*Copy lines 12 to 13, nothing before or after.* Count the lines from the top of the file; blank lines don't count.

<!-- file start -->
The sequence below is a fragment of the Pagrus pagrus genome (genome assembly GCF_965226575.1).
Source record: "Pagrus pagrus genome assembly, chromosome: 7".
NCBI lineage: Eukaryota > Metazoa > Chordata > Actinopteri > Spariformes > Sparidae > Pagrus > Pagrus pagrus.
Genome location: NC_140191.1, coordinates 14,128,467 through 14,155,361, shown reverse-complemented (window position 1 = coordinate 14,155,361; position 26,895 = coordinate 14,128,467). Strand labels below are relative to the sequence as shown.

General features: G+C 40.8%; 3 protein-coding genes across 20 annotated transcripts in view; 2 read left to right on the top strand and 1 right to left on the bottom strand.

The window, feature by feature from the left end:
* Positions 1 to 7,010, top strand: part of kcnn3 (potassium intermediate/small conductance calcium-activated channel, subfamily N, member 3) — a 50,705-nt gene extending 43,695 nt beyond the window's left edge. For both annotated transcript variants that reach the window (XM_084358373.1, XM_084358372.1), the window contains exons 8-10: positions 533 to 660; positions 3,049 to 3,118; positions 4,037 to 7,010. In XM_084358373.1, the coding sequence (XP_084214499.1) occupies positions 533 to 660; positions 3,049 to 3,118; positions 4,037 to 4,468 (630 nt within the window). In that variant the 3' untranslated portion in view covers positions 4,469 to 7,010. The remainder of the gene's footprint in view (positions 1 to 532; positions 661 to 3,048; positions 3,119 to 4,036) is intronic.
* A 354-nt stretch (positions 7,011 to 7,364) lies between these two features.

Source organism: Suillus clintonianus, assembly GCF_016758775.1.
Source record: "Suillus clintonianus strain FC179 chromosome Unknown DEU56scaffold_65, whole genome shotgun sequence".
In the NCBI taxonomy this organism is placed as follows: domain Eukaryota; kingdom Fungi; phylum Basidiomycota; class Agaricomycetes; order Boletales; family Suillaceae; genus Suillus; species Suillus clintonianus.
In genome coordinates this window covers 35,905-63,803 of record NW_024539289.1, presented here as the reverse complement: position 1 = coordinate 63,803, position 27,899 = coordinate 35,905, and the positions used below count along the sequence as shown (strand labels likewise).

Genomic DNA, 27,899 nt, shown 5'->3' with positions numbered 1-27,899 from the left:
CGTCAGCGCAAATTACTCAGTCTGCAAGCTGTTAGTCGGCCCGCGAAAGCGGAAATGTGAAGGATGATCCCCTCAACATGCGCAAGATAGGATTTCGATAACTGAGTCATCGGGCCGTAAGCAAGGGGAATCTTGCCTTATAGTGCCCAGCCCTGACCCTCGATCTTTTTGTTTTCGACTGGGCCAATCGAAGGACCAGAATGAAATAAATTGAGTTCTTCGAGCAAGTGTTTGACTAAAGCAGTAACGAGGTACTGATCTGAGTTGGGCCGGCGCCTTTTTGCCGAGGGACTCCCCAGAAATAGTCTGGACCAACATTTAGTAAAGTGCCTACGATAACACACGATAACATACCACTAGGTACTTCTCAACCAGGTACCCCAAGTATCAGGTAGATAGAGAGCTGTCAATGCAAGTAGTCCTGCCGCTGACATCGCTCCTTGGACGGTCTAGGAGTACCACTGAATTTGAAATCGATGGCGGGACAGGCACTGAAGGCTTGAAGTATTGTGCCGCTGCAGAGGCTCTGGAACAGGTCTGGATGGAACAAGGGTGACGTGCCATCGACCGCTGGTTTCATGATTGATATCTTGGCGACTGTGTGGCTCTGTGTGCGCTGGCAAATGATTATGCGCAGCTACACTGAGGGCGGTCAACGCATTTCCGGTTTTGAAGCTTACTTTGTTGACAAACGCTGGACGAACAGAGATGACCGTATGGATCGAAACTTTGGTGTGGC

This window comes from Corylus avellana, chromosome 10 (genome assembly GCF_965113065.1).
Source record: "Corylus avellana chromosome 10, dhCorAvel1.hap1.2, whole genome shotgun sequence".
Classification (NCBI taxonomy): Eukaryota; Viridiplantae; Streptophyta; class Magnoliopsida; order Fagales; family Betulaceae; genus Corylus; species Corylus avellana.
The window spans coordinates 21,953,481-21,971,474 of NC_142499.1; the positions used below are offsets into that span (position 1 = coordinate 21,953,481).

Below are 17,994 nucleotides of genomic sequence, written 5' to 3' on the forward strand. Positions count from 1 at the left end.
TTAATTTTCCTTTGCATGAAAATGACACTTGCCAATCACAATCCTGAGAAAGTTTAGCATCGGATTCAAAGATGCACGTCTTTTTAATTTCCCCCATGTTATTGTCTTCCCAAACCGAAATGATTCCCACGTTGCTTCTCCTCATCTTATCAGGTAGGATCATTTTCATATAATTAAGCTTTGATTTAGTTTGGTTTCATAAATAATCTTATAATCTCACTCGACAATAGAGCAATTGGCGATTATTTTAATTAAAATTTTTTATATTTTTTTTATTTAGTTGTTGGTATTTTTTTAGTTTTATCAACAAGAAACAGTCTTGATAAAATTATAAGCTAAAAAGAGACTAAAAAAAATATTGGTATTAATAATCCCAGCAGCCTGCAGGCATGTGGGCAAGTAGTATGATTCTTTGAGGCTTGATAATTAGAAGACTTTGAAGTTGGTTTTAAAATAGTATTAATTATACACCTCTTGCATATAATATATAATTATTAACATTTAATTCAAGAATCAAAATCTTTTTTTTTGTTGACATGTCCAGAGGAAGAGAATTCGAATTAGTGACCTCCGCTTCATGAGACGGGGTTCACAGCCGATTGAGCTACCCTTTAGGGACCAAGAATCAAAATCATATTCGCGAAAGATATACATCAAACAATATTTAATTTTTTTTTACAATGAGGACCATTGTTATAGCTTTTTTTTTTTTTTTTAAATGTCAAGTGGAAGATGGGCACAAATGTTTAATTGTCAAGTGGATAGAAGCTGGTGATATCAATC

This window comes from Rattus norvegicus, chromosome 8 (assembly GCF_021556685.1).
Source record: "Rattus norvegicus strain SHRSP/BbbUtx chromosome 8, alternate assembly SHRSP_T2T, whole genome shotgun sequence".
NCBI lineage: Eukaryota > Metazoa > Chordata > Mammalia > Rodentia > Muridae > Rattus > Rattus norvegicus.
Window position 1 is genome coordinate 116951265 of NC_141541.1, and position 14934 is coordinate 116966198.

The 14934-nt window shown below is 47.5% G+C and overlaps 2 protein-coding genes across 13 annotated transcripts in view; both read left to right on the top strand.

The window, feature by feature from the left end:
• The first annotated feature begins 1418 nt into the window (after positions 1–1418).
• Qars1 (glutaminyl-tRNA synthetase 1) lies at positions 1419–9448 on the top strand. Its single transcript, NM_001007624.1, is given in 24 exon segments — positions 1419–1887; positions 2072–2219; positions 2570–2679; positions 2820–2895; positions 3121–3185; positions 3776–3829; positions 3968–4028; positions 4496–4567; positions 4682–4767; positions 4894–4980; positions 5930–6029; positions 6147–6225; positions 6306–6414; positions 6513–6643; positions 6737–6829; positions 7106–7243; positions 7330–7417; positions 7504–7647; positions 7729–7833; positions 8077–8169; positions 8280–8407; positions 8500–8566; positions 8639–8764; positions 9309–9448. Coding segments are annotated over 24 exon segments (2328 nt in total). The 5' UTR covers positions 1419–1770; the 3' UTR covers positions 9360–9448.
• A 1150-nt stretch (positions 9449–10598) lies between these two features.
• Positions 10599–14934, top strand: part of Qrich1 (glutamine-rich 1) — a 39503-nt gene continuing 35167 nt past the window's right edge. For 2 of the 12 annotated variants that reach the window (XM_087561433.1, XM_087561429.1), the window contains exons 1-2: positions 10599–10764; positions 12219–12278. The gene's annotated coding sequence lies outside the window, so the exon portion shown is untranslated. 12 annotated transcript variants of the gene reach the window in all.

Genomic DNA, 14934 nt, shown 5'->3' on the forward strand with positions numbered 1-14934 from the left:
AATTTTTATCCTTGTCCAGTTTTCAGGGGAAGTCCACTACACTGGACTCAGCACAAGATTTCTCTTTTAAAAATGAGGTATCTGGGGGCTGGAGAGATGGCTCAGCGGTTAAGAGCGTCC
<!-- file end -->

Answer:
In genome coordinates this window covers 35,905-63,803 of record NW_024539289.1, presented here as the reverse complement: position 1 = coordinate 63,803, position 27,899 = coordinate 35,905, and the positions used below count along the sequence as shown (strand labels likewise).

Genomic DNA, 27,899 nt, shown 5'->3' with positions numbered 1-27,899 from the left: